Atlanta Housing is working with the community to write a plan for the former Bowen Homes Neighborhood, the adjacent Carey Park Neighborhood, and a portion of the Donald Lee Hollowell business corridor and is seeking public input focused on housing, people, and how to create a stronger community.
Two public input virtual workshops are planned for January 20th and January 22nd through Zoom with tentative in-person attendance at Springfield Missionary Baptist Church at 1730 Hollywood Road in Atlanta. The January 20th public open house will start at 6 pm and focus on obtaining ideas for the Bowen Homes and surrounding neighborhoods. To attend this meeting through Zoom, registration is required through this link. The January 22nd open house will be held at 1 pm and will display the collective final results from prior open houses. Again, registration is required through this link to attend this meeting through Zoom.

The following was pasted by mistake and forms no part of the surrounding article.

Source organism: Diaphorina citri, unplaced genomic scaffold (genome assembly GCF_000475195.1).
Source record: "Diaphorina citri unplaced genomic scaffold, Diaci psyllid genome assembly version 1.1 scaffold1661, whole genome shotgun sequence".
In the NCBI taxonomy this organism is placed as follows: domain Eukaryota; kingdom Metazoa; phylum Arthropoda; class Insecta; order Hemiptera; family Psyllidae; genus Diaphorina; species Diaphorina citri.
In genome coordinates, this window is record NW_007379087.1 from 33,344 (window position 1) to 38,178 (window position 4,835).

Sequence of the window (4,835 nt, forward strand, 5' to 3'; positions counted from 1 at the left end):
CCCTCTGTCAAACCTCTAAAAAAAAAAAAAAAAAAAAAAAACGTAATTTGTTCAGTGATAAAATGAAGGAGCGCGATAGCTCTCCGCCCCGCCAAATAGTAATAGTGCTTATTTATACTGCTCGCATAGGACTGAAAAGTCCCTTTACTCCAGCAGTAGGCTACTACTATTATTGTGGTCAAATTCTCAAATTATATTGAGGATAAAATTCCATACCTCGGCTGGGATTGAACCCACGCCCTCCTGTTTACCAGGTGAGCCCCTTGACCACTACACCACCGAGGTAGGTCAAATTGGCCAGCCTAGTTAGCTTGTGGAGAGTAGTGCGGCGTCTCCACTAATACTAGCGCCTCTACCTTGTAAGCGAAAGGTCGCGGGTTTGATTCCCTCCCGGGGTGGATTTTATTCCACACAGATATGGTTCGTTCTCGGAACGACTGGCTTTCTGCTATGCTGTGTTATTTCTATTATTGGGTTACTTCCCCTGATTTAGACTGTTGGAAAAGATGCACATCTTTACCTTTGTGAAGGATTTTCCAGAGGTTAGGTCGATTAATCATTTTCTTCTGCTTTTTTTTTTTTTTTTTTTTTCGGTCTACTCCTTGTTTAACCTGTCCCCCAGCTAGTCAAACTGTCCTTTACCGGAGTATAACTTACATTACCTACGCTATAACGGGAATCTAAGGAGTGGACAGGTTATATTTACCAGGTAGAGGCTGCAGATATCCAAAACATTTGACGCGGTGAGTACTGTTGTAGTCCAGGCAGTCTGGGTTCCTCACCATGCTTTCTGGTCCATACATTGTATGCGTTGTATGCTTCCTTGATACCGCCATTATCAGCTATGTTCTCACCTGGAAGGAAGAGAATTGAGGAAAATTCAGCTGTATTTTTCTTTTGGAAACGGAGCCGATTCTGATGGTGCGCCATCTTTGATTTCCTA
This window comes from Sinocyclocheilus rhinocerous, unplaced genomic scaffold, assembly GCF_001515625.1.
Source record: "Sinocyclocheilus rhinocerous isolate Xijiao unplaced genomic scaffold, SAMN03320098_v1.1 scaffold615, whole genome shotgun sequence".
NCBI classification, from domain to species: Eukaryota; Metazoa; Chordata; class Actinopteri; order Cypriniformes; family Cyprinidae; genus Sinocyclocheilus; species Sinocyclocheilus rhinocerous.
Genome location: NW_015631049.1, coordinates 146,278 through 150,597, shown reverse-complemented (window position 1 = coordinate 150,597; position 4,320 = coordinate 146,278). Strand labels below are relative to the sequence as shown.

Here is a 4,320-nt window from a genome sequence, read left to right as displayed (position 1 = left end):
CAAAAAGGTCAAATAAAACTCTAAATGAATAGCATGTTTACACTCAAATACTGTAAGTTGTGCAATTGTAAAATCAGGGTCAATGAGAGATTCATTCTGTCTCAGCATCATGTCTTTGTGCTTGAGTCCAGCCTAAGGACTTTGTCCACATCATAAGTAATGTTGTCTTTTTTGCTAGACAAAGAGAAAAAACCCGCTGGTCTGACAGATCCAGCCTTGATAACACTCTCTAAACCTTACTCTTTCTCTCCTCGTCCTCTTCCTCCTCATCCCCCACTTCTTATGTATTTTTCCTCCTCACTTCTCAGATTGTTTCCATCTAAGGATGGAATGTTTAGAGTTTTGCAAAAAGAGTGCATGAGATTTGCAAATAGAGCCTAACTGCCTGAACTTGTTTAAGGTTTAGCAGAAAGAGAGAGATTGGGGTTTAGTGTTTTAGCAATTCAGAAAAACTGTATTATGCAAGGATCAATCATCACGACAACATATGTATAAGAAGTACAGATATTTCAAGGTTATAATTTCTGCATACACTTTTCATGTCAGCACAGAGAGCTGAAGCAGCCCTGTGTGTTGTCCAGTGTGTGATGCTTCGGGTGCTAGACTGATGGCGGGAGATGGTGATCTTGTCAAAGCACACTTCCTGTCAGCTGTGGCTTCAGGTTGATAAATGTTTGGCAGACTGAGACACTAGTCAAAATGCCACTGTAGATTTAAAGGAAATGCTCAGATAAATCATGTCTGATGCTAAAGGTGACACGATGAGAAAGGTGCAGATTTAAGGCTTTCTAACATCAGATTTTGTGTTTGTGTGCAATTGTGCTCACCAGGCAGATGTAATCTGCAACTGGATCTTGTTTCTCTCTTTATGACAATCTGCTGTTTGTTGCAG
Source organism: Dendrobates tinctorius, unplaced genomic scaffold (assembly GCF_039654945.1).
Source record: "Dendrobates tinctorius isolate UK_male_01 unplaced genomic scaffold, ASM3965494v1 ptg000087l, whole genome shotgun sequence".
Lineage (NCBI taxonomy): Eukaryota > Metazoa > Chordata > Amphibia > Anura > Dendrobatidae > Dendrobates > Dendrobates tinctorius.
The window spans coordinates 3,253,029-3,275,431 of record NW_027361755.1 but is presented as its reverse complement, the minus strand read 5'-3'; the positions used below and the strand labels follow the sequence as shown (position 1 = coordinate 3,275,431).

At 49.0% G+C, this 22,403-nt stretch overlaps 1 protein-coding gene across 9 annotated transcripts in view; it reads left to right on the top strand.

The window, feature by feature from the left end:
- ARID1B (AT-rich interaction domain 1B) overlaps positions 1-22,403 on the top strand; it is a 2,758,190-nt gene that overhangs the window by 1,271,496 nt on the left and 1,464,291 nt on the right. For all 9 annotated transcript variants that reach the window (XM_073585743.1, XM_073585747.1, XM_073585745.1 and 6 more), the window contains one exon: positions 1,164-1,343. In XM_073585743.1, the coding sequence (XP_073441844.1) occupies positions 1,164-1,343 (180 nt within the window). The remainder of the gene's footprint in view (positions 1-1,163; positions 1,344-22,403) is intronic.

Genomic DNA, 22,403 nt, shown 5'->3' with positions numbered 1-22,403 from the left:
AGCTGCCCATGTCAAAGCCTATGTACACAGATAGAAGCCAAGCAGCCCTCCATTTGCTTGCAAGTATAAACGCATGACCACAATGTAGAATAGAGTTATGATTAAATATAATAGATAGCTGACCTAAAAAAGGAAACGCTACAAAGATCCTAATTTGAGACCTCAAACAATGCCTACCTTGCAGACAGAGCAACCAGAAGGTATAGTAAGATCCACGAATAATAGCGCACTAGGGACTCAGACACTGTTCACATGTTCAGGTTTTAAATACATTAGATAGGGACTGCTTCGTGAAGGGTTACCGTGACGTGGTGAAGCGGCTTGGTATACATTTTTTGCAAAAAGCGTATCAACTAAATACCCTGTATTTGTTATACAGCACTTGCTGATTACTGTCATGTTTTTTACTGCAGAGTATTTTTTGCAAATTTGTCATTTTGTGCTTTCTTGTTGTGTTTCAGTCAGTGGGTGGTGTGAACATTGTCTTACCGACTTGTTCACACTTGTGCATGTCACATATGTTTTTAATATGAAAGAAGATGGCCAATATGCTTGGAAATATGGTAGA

According to the Atlanta Housing, the plan will address affordable housing, transportation, jobs, small business resources, programs for youth, parks in the neighborhoods, and have created a robust public participation and vision process to ensure that the plan captures what matters most to community members. The community participation and vision for housing, people, and the neighborhood will support creating a plan that identifies resident and stakeholder priorities, builds on shared strengths, and addresses community needs.
According to Atlanta Housing, Bowen Homes was built in 1964 as a model suburban community. Approximately 4,000 residents lived here, supporting family businesses that developed along Bankhead Highway (now Donald Lee Hollowell Parkway). Bowen Homes was built with 650 units with a mix of 1, 2, 3, and 4-bedroom units, located in 102 buildings. In addition, there were several non-residential buildings, including a community building and day-care center. While the design and construction of Bowen Homes represented contemporary building practice for its time, its small units, garden-style layout, and limited connectivity contributed to its physical isolation. Additionally, plagued by crime and deterioration along with being stigmatized as “the projects,” Bowen Homes was demolished in 2009, as approved by HUD in 2008.
The creation of the Bowen Homes Plan and public input meeting work has been made possible with the support of a Choice Neighborhoods Planning Grant from the United States Department of Housing and Urban Development.